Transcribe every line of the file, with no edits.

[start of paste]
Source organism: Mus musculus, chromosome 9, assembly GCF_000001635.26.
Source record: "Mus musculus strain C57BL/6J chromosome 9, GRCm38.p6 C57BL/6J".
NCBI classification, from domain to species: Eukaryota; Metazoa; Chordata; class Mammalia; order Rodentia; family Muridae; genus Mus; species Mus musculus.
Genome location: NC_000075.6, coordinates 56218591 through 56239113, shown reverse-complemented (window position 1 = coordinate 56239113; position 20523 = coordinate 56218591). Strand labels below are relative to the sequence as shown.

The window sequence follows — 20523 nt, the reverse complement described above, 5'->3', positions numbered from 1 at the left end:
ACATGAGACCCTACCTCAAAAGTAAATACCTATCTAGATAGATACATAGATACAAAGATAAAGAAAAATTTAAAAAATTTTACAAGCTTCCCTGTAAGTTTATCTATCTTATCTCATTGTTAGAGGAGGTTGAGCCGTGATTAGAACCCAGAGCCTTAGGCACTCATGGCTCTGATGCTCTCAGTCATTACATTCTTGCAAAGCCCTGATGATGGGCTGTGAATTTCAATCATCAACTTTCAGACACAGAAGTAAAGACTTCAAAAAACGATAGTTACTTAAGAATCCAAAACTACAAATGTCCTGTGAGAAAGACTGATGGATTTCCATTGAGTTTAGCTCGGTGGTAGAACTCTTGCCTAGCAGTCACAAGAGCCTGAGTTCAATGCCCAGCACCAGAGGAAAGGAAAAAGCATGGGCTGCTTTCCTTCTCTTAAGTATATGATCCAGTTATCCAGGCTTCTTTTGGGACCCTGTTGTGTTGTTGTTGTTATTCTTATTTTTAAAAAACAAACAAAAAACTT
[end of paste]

Source organism: Mus musculus, chromosome 9, assembly GCF_000001635.26.
Source record: "Mus musculus strain C57BL/6J chromosome 9, GRCm38.p6 C57BL/6J".
NCBI classification, from domain to species: Eukaryota; Metazoa; Chordata; class Mammalia; order Rodentia; family Muridae; genus Mus; species Mus musculus.
Genome location: NC_000075.6, coordinates 56218591 through 56239113, shown reverse-complemented (window position 1 = coordinate 56239113; position 20523 = coordinate 56218591). Strand labels below are relative to the sequence as shown.

The window sequence follows — 20523 nt, the reverse complement described above, 5'->3', positions numbered from 1 at the left end:
ACATGAGACCCTACCTCAAAAGTAAATACCTATCTAGATAGATACATAGATACAAAGATAAAGAAAAATTTAAAAAATTTTACAAGCTTCCCTGTAAGTTTATCTATCTTATCTCATTGTTAGAGGAGGTTGAGCCGTGATTAGAACCCAGAGCCTTAGGCACTCATGGCTCTGATGCTCTCAGTCATTACATTCTTGCAAAGCCCTGATGATGGGCTGTGAATTTCAATCATCAACTTTCAGACACAGAAGTAAAGACTTCAAAAAACGATAGTTACTTAAGAATCCAAAACTACAAATGTCCTGTGAGAAAGACTGATGGATTTCCATTGAGTTTAGCTCGGTGGTAGAACTCTTGCCTAGCAGTCACAAGAGCCTGAGTTCAATGCCCAGCACCAGAGGAAAGGAAAAAGCATGGGCTGCTTTCCTTCTCTTAAGTATATGATCCAGTTATCCAGGCTTCTTTTGGGACCCTGTTGTGTTGTTGTTGTTATTCTTATTTTTAAAAAACAAACAAAAAACTT